I feel silly writing about it, but it was, for a very long time, my truth. The new truth hasn’t fully internalized yet, so I do need to have the above conversations with myself a lot. Remind myself how much a beginner I am and how it is okay to be bad.
This stage of my journey has also made me realize that there are some activities out there were beginners get a lot of support, encouragement and appreciation. And then there are those where you are pretty much expected to be good before you come public with your thing. No one expects a first-time surfer to be any good, for instance. If you take up surfing as a hobby, your coach will evaluate you by beginner standards and compare you to other beginners or yourself at an earlier time (not to professionals). Writers don’t really have that. I feel like I need to publicly, explicitly claim my status as a beginner to be permitted to be imperfect. And furthermore, to be permitted to be proud of my improvements too. Even if my work is not yet up to the expected level, if it’s better than anything I’ve done before, it’s an achievement to me. But I feel this all I must forcefully claim to myself.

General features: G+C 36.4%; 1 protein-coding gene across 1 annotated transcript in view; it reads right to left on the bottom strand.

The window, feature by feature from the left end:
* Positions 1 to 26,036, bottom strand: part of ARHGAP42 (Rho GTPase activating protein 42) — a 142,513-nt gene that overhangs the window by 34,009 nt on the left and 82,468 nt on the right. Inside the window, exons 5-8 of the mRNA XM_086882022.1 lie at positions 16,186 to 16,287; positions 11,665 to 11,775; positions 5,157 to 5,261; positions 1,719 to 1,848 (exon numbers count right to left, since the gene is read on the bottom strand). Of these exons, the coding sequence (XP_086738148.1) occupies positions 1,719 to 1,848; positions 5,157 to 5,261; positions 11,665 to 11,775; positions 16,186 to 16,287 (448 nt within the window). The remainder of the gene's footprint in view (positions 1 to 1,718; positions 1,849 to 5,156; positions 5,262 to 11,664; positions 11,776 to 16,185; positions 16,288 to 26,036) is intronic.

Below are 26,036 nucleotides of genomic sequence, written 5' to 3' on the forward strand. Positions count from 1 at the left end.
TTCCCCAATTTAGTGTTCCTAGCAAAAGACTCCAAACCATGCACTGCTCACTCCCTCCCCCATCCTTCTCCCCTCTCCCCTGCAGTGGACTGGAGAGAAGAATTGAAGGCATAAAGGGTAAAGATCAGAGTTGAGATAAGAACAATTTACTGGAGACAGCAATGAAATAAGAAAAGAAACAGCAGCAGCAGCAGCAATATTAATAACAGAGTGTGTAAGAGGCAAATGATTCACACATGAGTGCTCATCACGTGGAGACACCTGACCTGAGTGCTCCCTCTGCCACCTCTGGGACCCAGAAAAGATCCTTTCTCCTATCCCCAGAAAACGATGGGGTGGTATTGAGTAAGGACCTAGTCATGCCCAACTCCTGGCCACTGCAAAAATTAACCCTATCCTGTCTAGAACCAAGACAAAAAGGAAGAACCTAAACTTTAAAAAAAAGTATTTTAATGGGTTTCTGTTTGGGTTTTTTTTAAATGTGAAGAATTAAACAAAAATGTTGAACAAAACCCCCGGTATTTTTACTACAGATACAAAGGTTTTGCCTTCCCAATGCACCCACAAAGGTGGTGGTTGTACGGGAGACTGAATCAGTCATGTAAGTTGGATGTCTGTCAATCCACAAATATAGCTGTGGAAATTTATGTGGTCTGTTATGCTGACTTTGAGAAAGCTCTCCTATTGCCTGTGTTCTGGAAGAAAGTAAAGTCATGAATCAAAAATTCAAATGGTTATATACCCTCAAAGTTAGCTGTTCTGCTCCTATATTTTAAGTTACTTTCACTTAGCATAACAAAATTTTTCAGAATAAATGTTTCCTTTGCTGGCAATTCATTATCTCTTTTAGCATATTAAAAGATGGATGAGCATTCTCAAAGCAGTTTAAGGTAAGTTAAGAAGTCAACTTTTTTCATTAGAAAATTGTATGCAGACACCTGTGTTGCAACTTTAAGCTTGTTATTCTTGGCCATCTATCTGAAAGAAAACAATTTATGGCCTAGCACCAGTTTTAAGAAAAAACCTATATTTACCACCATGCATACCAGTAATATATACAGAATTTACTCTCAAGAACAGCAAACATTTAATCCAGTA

It is also quite lonely at the start. For many years I dreamt of finding someone who believed in me and would teach me or write with me. I felt I could do nothing without such a person because my self-doubt wouldn’t let me. When I had given up on it, I did find a person who believed in me and who encouraged me to pursue poetry over prose. That was quite a novel thing and I resisted it initially. Probably still do (but I’m studying/writing poetry currently to practice in general). I wrote my best poem to date in response to his excellent suggestions. But he didn’t become my teacher. I have become my own teacher and it’s going well as far as our cooperation goes. My role is mostly to treat myself as a beginner, make sure I compare my writing to my own previous work (not Emily Dickinson’s or Yeats’s!), challenge myself to try writing different things, procure myself new books and authors to learn from and all this with a deliberateness I haven’t felt before.